#1 New York Times Bestseller
Over 1 million copies sold
In this generation-defining self-help guide, a superstar blogger cuts through the crap to show us how to stop trying to be "positive" all the time so that we can truly become better, happier people.
For decades, we’ve been told that positive thinking is the key to a happy, rich life. "F**k positivity," Mark Manson says. "Let’s be honest, s**t is f**ked and we have to live with it." In his wildly popular Internet blog, Manson doesn’t sugarcoat or equivocate. He tells it like it is—a dose of raw, refreshing, honest truth that is sorely lacking today. The Subtle Art of Not Giving a F**k is his antidote to the coddling, let’s-all-feel-good mindset that has infected American society and spoiled a generation, rewarding them with gold medals just for showing up.
Manson makes the argument, backed both by academic research and well-timed poop jokes, that improving our lives hinges not on our ability to turn lemons into lemonade, but on learning to stomach lemons better. Human beings are flawed and limited—"not everybody can be extraordinary, there are winners and losers in society, and some of it is not fair or your fault." Manson advises us to get to know our limitations and accept them. Once we embrace our fears, faults, and uncertainties, once we stop running and avoiding and start confronting painful truths, we can begin to find the courage, perseverance, honesty, responsibility, curiosity, and forgiveness we seek.
There are only so many things we can give a f**k about so we need to figure out which ones really matter, Manson makes clear. While money is nice, caring about what you do with your life is better, because true wealth is about experience. A much-needed grab-you-by-the-shoulders-and-look-you-in-the-eye moment of real-talk, filled with entertaining stories and profane, ruthless humor, The Subtle Art of Not Giving a F**k is a refreshing slap for a generation to help them lead contented, grounded lives.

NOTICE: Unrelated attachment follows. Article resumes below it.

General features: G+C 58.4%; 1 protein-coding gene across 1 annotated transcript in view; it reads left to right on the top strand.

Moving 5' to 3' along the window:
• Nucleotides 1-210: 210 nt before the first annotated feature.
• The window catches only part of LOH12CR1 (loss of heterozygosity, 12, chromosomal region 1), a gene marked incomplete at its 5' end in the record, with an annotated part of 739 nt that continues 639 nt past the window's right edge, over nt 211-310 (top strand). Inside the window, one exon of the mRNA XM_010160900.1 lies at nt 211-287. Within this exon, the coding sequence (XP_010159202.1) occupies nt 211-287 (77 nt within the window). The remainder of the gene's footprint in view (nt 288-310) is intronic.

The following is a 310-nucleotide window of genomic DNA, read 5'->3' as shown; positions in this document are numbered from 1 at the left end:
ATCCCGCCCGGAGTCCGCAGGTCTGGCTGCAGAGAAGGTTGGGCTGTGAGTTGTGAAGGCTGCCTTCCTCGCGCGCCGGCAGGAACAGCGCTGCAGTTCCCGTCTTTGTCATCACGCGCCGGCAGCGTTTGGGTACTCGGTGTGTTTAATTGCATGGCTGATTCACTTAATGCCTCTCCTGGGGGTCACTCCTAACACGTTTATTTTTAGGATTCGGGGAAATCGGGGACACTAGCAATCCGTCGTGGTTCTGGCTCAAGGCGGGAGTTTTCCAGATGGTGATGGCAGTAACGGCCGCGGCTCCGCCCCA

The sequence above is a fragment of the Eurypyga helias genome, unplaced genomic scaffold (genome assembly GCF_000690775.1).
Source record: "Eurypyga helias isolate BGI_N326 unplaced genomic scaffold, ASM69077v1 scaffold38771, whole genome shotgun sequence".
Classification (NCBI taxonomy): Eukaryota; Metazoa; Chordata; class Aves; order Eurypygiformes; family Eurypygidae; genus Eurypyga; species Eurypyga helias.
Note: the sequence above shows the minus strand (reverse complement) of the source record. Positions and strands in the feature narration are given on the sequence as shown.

APPLE BOOKS REVIEW
A raucous dismantling of the neuroses that prevent 21st-century humans from enjoying their short time on Earth, The Subtle Art of Not Giving a Fu*k is a common-sense guide to freeing oneself of perfection complexes, self-hatred, the blame game, and other mental traps. Mark Manson’s instructions on casting aside society’s sillier expectations and living a better life are both profane and profound. His disarmingly honest writing style adds a refreshing edge—think Don’t Sweat the Small Stuff but with references to Pantera T-shirts and Spider-Man.
Customer ReviewsSee All
Deeper than I expected!
Wow. This book was amazing. I'll be revisiting my favorite concepts frequently. Helped me put a lot into perspective.
A good start
Emerson supposedly told Whitman something like "I write to you at the start of a great career." I'm no Emerson, and this book isn't poetry, but Manson is singing a song of himself and it's built on a legitimate foundation: decide what's important, and exclude all the crap. He makes a strong case for taking care of the stuff that is really within our circle of influence. It's very stoic in that sense, and corresponds to what other writers of his age and energy have been saying lately. I'm thinking of Ryan Holiday and Tim Ferris. This book is much better than Ferris's.
But there's something missing, that Ferris missed. And I don't think either man could really have done this at their age. Manson is well read, and travelled, but in his early 30s still, he hasn't really had the time to apply his enlightenment to life to much of an extent. He's aware of the futility of chasing tail and partying nonstop, and it sounds like he's pointed in the right direction, having settled and married. But he hasn't done much of the wood shedding, and while I see signs that he'll make a great dad, his writing and storytelling is missing something that I think only comes around middle age. I wrote in my review of Ferris's book on audible.com that I look forward to reading the book he writes when he's 60. I feel the same about Manson.
Also, Manson mentions only in passing his relatively privileged roots. It would be something if he looked more closely at that, and the role money and education play in reaching the realizations he does. What about those who need to think about eating each day? How did privilege hinder his inner work? In all, a good book. I have high expectations for his next.
Don’t get the hype
A minor waste of time. There are so many better self help books. “The four agreements” “you can heal your life”.